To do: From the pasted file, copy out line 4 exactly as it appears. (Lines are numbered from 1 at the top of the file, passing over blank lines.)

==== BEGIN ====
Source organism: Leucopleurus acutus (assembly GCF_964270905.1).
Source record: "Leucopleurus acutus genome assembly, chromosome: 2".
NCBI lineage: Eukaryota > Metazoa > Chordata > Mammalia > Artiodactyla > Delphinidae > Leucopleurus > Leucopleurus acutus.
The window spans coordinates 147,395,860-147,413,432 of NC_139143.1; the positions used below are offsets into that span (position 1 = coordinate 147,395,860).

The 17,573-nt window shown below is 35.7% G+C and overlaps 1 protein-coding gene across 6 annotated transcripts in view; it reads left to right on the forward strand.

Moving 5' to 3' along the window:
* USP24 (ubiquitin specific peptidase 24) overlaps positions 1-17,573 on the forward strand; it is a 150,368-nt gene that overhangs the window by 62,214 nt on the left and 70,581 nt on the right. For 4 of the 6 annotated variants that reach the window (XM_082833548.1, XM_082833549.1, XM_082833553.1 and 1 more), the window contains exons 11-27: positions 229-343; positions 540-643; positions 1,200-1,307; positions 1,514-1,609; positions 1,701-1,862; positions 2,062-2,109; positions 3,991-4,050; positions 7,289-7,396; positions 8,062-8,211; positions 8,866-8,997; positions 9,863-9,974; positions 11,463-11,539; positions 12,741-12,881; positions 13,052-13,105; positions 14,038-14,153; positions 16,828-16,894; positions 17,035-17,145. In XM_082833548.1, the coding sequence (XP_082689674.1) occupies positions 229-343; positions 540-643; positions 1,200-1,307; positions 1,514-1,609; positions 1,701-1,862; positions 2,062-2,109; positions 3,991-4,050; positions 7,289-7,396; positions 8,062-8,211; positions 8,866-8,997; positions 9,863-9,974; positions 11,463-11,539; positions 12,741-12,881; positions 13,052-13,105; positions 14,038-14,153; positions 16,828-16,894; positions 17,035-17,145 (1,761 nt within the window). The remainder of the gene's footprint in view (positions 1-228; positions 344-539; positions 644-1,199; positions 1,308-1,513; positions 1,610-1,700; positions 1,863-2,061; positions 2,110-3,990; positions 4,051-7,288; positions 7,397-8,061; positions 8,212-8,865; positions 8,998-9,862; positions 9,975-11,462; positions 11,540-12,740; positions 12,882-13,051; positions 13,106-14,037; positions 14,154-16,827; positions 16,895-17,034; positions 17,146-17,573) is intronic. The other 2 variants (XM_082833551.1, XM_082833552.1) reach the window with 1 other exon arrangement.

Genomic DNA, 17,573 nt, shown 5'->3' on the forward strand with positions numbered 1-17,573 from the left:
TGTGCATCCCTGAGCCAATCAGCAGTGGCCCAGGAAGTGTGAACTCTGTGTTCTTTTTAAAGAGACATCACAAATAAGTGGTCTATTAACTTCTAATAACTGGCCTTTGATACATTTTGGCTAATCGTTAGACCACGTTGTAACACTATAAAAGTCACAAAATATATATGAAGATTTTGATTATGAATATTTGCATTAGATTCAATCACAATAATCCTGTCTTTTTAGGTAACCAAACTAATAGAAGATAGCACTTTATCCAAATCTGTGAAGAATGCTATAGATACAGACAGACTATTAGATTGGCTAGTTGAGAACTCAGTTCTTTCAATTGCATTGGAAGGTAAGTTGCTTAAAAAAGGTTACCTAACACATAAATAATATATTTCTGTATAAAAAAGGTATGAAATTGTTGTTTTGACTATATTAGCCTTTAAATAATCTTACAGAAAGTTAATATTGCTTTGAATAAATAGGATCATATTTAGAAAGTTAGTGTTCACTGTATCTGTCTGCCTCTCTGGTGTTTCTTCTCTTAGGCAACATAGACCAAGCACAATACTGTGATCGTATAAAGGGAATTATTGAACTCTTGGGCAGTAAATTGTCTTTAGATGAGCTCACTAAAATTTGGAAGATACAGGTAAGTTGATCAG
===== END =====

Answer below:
The window spans coordinates 147,395,860-147,413,432 of NC_139143.1; the positions used below are offsets into that span (position 1 = coordinate 147,395,860).